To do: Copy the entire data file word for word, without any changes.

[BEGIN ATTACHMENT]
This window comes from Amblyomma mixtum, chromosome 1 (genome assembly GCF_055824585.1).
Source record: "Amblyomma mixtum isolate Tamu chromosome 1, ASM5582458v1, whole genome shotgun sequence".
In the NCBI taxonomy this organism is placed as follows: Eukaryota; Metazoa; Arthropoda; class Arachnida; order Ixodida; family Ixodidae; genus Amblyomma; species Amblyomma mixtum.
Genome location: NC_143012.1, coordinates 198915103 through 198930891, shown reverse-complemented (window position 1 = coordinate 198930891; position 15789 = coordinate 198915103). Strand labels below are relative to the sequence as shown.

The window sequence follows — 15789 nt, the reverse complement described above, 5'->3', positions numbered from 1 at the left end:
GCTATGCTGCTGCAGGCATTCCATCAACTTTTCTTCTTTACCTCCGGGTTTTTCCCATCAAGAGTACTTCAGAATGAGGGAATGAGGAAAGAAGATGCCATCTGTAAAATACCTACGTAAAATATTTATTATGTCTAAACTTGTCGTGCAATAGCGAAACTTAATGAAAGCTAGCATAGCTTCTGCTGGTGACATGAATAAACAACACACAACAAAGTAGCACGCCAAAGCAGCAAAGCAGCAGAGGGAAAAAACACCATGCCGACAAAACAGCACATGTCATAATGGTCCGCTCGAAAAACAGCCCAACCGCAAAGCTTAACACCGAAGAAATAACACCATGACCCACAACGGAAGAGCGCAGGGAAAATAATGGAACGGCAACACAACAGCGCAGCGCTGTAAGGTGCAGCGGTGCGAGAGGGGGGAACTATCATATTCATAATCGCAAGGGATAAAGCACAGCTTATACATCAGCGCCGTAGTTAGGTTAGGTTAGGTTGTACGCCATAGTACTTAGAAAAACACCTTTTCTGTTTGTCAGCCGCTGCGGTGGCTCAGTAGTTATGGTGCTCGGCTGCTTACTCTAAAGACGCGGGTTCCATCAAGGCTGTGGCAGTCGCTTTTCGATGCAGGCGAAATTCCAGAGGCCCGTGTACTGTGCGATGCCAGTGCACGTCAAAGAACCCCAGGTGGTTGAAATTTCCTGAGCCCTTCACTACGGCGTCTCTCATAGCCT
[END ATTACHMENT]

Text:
This window comes from Amblyomma mixtum, chromosome 1 (genome assembly GCF_055824585.1).
Source record: "Amblyomma mixtum isolate Tamu chromosome 1, ASM5582458v1, whole genome shotgun sequence".
In the NCBI taxonomy this organism is placed as follows: Eukaryota; Metazoa; Arthropoda; class Arachnida; order Ixodida; family Ixodidae; genus Amblyomma; species Amblyomma mixtum.
Genome location: NC_143012.1, coordinates 198915103 through 198930891, shown reverse-complemented (window position 1 = coordinate 198930891; position 15789 = coordinate 198915103). Strand labels below are relative to the sequence as shown.

The window sequence follows — 15789 nt, the reverse complement described above, 5'->3', positions numbered from 1 at the left end:
GCTATGCTGCTGCAGGCATTCCATCAACTTTTCTTCTTTACCTCCGGGTTTTTCCCATCAAGAGTACTTCAGAATGAGGGAATGAGGAAAGAAGATGCCATCTGTAAAATACCTACGTAAAATATTTATTATGTCTAAACTTGTCGTGCAATAGCGAAACTTAATGAAAGCTAGCATAGCTTCTGCTGGTGACATGAATAAACAACACACAACAAAGTAGCACGCCAAAGCAGCAAAGCAGCAGAGGGAAAAAACACCATGCCGACAAAACAGCACATGTCATAATGGTCCGCTCGAAAAACAGCCCAACCGCAAAGCTTAACACCGAAGAAATAACACCATGACCCACAACGGAAGAGCGCAGGGAAAATAATGGAACGGCAACACAACAGCGCAGCGCTGTAAGGTGCAGCGGTGCGAGAGGGGGGAACTATCATATTCATAATCGCAAGGGATAAAGCACAGCTTATACATCAGCGCCGTAGTTAGGTTAGGTTAGGTTGTACGCCATAGTACTTAGAAAAACACCTTTTCTGTTTGTCAGCCGCTGCGGTGGCTCAGTAGTTATGGTGCTCGGCTGCTTACTCTAAAGACGCGGGTTCCATCAAGGCTGTGGCAGTCGCTTTTCGATGCAGGCGAAATTCCAGAGGCCCGTGTACTGTGCGATGCCAGTGCACGTCAAAGAACCCCAGGTGGTTGAAATTTCCTGAGCCCTTCACTACGGCGTCTCTCATAGCCT